I think all drugs should be legal, but I am telling you this will never happen, nor will legalization of "mary jane". It has been an issue since some you were not even born yet, so what makes you think it will ever happen?.
02-03-2008, 12:20 PM
"...cannabis is currently the largest cash crop in the United States"
Yeah right. Amber waves of...cannabis? Don't think so.
"..remember it is deadlier then cigarette smoking and alcohol. Marijuana smoke contains 50 to 70 percent more carcinogenic hydrocarbons then tobacco."
Sounds good on paper, but where are the cancer wards full of potheads? Various cannibinoids also act as strong anti-cancer agents in the body by inducing or modulating aptosis..the second step after mutation that gets the cancer process rolling.
02-03-2008, 12:32 PM
02-03-2008, 12:34 PM
02-03-2008, 01:05 PM
02-03-2008, 05:55 PM
02-03-2008, 07:24 PM
02-03-2008, 08:48 PM
02-03-2008, 08:54 PM
02-03-2008, 09:06 PM
02-03-2008, 09:12 PM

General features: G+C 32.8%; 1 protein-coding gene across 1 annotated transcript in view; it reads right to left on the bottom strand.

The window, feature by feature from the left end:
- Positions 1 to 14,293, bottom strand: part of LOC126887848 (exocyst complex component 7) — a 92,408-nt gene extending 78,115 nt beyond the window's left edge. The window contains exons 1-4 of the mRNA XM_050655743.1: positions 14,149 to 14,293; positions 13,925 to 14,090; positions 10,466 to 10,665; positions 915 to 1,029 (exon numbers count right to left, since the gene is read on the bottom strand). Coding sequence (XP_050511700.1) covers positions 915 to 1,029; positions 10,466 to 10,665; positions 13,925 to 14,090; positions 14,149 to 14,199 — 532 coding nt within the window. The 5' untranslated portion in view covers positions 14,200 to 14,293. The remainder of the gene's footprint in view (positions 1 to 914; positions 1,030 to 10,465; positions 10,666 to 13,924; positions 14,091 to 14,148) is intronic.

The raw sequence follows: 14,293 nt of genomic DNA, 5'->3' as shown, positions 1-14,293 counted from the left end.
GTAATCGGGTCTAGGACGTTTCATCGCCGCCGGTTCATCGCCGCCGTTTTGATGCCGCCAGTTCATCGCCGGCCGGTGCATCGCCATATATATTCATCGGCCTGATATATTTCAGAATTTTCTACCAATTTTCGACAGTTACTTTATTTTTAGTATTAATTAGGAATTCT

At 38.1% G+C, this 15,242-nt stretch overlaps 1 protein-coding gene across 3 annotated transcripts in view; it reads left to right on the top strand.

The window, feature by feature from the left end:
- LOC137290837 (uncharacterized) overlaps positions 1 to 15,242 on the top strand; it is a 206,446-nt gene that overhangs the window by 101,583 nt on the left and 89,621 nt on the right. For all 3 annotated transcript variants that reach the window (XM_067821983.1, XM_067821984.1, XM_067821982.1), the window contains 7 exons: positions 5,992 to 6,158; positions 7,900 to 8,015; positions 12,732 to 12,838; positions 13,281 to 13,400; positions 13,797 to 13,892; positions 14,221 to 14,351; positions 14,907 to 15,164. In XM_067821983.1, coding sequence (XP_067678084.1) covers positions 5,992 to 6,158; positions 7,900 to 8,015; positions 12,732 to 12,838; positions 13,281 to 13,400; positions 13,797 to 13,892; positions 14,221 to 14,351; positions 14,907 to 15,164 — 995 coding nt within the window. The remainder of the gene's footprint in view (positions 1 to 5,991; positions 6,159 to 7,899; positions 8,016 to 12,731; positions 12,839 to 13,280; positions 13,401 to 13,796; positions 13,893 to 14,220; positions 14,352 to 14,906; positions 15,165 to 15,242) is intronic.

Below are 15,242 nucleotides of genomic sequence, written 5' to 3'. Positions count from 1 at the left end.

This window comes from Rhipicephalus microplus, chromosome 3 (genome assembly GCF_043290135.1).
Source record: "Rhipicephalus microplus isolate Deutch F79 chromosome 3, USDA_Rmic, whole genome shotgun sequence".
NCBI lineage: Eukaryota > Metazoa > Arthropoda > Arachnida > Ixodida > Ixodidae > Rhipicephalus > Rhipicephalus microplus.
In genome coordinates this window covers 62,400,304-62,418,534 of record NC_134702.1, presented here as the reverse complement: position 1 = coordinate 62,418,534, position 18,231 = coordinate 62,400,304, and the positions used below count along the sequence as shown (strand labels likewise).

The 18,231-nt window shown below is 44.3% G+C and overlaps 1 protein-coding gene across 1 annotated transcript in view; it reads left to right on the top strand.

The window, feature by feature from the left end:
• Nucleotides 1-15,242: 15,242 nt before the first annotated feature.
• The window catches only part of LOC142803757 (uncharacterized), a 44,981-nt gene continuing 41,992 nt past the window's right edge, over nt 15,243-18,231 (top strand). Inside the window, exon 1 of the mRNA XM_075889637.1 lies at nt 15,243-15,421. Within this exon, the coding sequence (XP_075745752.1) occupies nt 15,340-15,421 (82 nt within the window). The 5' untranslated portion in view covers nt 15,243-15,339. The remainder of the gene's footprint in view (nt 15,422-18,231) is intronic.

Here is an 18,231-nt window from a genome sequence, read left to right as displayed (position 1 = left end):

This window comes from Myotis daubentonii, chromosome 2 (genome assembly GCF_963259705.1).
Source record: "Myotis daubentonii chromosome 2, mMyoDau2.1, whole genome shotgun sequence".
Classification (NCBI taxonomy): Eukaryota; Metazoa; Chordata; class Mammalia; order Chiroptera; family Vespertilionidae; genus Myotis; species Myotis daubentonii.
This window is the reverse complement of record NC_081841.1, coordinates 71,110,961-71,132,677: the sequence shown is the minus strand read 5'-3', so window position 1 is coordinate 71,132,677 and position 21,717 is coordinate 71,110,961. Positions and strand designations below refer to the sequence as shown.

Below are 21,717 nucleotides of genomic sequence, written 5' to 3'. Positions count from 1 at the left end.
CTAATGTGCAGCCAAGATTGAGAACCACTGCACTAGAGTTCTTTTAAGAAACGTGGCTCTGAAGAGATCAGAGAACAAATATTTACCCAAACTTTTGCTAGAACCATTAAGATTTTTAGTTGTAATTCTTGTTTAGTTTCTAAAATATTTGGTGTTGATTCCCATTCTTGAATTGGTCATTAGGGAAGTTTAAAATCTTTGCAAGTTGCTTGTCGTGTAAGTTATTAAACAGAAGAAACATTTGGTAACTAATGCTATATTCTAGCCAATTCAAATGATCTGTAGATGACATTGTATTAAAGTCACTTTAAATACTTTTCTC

02-03-2008, 09:17 PM
02-03-2008, 09:55 PM
baby steps...baby steps...but at least they are in the right direction.
Nobody would have thought a country like the US could have ever come into existence, and yet it did. Doesn't matter how long something has been debated, etc....right is right, and seeing peoples' lives wrongly ruined tends to piss other people off. Not to mention the smug attitudes of those in power realy works against them.
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02-04-2008, 12:57 AM
One of the reasons marijuana won't become legalized nationwide anytime soon is because the criminalization of it results in way too many jobs for this country, but the politicians won't admit that. They claim it's a gateway drug, and marijuana dealers should be placed in the same category as Ted Bundy and the Menendez brothers, when probably 1/5 of them smoke the herb at least a couple times a year.
I hate politicians, they are all ****ing scumbags. It's ridiculous as to why marijuana was made illegal in the first place.
Anyone who doesn't support the legalization of marijuana but drinks alcohol on a regular basis is a ****ing hypocrite.
02-04-2008, 01:42 AM
02-04-2008, 12:59 PM
You do forget though that the children grow up into these positions of power to make changes. It only takes one to pass a bill through, if they really want to.